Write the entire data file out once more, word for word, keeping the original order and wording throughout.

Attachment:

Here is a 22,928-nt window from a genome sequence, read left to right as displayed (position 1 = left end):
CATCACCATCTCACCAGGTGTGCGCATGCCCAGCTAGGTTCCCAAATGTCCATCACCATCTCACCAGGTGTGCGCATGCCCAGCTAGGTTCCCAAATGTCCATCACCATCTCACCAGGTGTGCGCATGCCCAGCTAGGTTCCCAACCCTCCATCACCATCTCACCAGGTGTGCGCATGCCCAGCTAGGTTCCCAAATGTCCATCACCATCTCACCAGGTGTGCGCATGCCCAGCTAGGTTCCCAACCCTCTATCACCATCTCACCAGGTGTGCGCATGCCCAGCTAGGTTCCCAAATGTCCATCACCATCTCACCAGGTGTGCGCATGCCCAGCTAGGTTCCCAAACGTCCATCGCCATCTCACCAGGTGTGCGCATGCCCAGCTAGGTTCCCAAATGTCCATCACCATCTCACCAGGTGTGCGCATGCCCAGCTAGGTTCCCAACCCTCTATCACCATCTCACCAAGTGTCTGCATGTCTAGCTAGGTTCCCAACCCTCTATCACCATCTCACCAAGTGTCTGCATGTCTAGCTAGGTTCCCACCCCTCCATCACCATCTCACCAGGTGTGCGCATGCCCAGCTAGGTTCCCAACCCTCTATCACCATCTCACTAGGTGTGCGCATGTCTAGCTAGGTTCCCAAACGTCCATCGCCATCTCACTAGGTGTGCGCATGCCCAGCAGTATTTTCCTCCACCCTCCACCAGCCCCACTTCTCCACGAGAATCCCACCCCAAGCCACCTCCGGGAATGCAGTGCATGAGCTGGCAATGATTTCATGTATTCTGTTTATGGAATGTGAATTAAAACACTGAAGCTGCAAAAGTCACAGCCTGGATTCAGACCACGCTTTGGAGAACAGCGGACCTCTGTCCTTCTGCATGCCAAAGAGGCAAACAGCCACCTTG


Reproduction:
Here is a 22,928-nt window from a genome sequence, read left to right as displayed (position 1 = left end):
CATCACCATCTCACCAGGTGTGCGCATGCCCAGCTAGGTTCCCAAATGTCCATCACCATCTCACCAGGTGTGCGCATGCCCAGCTAGGTTCCCAAATGTCCATCACCATCTCACCAGGTGTGCGCATGCCCAGCTAGGTTCCCAACCCTCCATCACCATCTCACCAGGTGTGCGCATGCCCAGCTAGGTTCCCAAATGTCCATCACCATCTCACCAGGTGTGCGCATGCCCAGCTAGGTTCCCAACCCTCTATCACCATCTCACCAGGTGTGCGCATGCCCAGCTAGGTTCCCAAATGTCCATCACCATCTCACCAGGTGTGCGCATGCCCAGCTAGGTTCCCAAACGTCCATCGCCATCTCACCAGGTGTGCGCATGCCCAGCTAGGTTCCCAAATGTCCATCACCATCTCACCAGGTGTGCGCATGCCCAGCTAGGTTCCCAACCCTCTATCACCATCTCACCAAGTGTCTGCATGTCTAGCTAGGTTCCCAACCCTCTATCACCATCTCACCAAGTGTCTGCATGTCTAGCTAGGTTCCCACCCCTCCATCACCATCTCACCAGGTGTGCGCATGCCCAGCTAGGTTCCCAACCCTCTATCACCATCTCACTAGGTGTGCGCATGTCTAGCTAGGTTCCCAAACGTCCATCGCCATCTCACTAGGTGTGCGCATGCCCAGCAGTATTTTCCTCCACCCTCCACCAGCCCCACTTCTCCACGAGAATCCCACCCCAAGCCACCTCCGGGAATGCAGTGCATGAGCTGGCAATGATTTCATGTATTCTGTTTATGGAATGTGAATTAAAACACTGAAGCTGCAAAAGTCACAGCCTGGATTCAGACCACGCTTTGGAGAACAGCGGACCTCTGTCCTTCTGCATGCCAAAGAGGCAAACAGCCACCTTG